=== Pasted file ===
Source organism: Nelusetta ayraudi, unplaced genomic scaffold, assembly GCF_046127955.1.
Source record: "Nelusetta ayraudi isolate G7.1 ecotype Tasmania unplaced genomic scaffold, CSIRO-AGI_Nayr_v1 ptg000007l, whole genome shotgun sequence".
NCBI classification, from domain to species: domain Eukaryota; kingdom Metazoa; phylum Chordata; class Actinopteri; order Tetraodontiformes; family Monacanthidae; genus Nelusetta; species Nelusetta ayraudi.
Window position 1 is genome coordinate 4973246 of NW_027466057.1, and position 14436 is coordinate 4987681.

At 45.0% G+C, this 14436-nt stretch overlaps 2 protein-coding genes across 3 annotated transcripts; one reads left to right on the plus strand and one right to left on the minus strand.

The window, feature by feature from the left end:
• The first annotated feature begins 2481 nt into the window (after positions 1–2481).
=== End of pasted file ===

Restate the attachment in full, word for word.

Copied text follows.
Source organism: Nelusetta ayraudi, unplaced genomic scaffold, assembly GCF_046127955.1.
Source record: "Nelusetta ayraudi isolate G7.1 ecotype Tasmania unplaced genomic scaffold, CSIRO-AGI_Nayr_v1 ptg000007l, whole genome shotgun sequence".
NCBI classification, from domain to species: domain Eukaryota; kingdom Metazoa; phylum Chordata; class Actinopteri; order Tetraodontiformes; family Monacanthidae; genus Nelusetta; species Nelusetta ayraudi.
Window position 1 is genome coordinate 4973246 of NW_027466057.1, and position 14436 is coordinate 4987681.

At 45.0% G+C, this 14436-nt stretch overlaps 2 protein-coding genes across 3 annotated transcripts; one reads left to right on the plus strand and one right to left on the minus strand.

The window, feature by feature from the left end:
• The first annotated feature begins 2481 nt into the window (after positions 1–2481).